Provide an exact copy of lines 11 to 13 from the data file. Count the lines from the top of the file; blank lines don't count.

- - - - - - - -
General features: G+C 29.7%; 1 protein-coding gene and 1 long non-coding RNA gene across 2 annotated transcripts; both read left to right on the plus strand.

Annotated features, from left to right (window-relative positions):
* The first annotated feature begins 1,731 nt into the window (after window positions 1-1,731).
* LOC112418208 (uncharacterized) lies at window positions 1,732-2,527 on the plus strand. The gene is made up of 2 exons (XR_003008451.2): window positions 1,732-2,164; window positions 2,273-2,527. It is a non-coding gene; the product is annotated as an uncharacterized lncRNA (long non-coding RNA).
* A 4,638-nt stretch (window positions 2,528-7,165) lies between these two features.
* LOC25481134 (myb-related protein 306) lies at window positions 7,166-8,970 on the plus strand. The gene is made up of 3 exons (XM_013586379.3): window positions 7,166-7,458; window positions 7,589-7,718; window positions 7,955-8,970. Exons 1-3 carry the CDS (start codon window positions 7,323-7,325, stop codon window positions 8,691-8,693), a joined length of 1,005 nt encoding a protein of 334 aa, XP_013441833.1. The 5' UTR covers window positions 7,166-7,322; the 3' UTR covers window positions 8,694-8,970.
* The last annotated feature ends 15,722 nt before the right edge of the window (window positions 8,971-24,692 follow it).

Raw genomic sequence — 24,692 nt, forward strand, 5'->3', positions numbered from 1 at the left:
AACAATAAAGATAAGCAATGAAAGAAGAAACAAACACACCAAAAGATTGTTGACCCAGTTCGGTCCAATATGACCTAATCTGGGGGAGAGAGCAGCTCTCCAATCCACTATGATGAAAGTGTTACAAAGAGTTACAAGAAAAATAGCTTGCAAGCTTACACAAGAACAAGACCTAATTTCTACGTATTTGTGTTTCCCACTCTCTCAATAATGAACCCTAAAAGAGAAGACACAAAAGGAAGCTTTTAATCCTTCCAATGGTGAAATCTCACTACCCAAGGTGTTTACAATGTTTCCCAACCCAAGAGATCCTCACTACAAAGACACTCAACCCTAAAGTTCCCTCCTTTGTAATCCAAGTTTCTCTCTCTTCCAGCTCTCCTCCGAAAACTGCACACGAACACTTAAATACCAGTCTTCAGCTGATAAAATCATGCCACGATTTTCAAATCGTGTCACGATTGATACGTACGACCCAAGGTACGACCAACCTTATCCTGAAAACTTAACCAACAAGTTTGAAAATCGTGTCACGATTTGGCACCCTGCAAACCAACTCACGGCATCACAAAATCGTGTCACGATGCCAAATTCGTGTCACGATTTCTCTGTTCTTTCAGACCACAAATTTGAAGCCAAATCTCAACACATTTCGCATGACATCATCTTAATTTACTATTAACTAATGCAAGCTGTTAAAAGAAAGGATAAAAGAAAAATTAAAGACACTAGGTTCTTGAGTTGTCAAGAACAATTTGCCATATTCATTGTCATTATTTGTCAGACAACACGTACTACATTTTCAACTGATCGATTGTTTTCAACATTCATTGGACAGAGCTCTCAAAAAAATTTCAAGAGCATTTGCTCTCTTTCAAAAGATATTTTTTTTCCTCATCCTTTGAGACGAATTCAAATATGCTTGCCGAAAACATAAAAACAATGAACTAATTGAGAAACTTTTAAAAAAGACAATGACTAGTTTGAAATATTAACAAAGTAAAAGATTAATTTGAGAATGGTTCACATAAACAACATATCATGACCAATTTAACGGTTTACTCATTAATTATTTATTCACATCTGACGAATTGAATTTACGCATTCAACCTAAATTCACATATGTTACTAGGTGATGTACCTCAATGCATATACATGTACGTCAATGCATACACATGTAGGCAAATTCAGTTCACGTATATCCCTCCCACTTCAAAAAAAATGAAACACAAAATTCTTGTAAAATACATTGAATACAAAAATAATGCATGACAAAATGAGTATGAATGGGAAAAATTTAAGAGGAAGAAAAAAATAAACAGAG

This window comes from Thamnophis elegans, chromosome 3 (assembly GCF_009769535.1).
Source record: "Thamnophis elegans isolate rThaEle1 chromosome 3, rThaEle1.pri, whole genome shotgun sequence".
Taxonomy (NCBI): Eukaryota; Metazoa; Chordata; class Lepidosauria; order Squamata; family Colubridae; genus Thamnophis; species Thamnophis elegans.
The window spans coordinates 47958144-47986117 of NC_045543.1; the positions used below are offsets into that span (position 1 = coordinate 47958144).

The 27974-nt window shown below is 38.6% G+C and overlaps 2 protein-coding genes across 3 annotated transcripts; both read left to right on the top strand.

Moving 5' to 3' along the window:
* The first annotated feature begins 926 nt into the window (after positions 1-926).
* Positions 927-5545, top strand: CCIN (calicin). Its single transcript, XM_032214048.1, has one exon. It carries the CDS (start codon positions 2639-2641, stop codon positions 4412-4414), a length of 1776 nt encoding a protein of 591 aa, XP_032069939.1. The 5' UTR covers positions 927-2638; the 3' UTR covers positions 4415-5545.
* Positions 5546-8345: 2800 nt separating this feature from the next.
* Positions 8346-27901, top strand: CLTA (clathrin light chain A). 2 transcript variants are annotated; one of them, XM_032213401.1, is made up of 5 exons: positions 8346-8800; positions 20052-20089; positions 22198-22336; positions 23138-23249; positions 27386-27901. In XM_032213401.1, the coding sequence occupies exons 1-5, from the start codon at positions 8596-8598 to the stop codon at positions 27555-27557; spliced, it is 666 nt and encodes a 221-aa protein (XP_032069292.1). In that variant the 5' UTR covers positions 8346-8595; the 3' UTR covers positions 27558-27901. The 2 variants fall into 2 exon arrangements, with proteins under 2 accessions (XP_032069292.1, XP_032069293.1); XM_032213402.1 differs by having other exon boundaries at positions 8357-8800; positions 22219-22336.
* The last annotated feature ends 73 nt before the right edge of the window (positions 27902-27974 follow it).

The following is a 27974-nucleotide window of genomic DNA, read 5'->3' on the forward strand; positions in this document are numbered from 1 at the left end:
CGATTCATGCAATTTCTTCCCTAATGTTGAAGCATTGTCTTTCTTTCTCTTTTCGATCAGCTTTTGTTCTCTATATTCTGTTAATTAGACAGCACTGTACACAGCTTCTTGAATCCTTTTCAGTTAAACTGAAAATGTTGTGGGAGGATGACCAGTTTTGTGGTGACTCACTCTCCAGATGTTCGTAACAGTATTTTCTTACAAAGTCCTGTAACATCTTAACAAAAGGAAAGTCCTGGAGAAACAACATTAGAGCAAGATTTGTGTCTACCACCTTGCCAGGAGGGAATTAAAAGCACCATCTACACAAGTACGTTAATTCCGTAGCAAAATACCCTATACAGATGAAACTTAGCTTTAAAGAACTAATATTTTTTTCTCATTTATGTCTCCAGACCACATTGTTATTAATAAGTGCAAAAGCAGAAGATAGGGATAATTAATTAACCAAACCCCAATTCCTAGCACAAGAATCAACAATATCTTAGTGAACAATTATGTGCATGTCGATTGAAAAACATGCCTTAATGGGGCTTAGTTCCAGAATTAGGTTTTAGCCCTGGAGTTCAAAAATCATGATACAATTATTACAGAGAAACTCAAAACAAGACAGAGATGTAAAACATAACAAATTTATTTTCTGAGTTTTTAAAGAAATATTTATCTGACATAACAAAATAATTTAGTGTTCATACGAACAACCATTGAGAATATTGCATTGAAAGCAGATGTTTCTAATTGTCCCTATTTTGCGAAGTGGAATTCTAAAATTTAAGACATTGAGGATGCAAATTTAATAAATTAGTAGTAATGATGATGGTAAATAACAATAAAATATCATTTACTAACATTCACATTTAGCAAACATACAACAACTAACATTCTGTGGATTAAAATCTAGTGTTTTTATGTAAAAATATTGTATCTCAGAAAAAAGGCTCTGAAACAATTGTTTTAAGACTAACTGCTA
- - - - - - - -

Source record: "Thamnophis elegans isolate rThaEle1 chromosome 3, rThaEle1.pri, whole genome shotgun sequence".
Taxonomy (NCBI): Eukaryota; Metazoa; Chordata; class Lepidosauria; order Squamata; family Colubridae; genus Thamnophis; species Thamnophis elegans.
The window spans coordinates 47958144-47986117 of NC_045543.1; the positions used below are offsets into that span (position 1 = coordinate 47958144).